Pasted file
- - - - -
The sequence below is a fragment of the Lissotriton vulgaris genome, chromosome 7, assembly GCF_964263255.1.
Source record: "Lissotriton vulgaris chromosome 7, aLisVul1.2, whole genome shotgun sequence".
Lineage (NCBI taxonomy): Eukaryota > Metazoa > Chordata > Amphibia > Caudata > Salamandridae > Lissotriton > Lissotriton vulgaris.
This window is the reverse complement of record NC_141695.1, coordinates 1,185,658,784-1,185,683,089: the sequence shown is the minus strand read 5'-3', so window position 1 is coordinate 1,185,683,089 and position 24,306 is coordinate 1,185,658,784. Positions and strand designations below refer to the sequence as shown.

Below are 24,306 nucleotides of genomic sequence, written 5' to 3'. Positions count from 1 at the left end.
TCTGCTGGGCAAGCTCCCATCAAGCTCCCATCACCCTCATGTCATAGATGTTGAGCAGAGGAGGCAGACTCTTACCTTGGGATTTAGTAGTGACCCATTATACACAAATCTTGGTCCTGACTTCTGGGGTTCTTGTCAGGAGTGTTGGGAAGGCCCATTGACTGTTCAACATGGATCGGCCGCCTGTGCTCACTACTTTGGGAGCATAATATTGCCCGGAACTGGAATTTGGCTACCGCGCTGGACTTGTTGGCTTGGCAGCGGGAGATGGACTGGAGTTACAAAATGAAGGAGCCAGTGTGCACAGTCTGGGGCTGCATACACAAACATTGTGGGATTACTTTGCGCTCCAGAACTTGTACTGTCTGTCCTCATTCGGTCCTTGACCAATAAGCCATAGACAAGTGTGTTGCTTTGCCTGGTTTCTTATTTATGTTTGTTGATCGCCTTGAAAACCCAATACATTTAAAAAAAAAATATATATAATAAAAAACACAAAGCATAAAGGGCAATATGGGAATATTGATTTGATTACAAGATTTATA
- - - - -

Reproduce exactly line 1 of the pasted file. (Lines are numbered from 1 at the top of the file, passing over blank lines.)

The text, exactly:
The sequence below is a fragment of the Lissotriton vulgaris genome, chromosome 7, assembly GCF_964263255.1.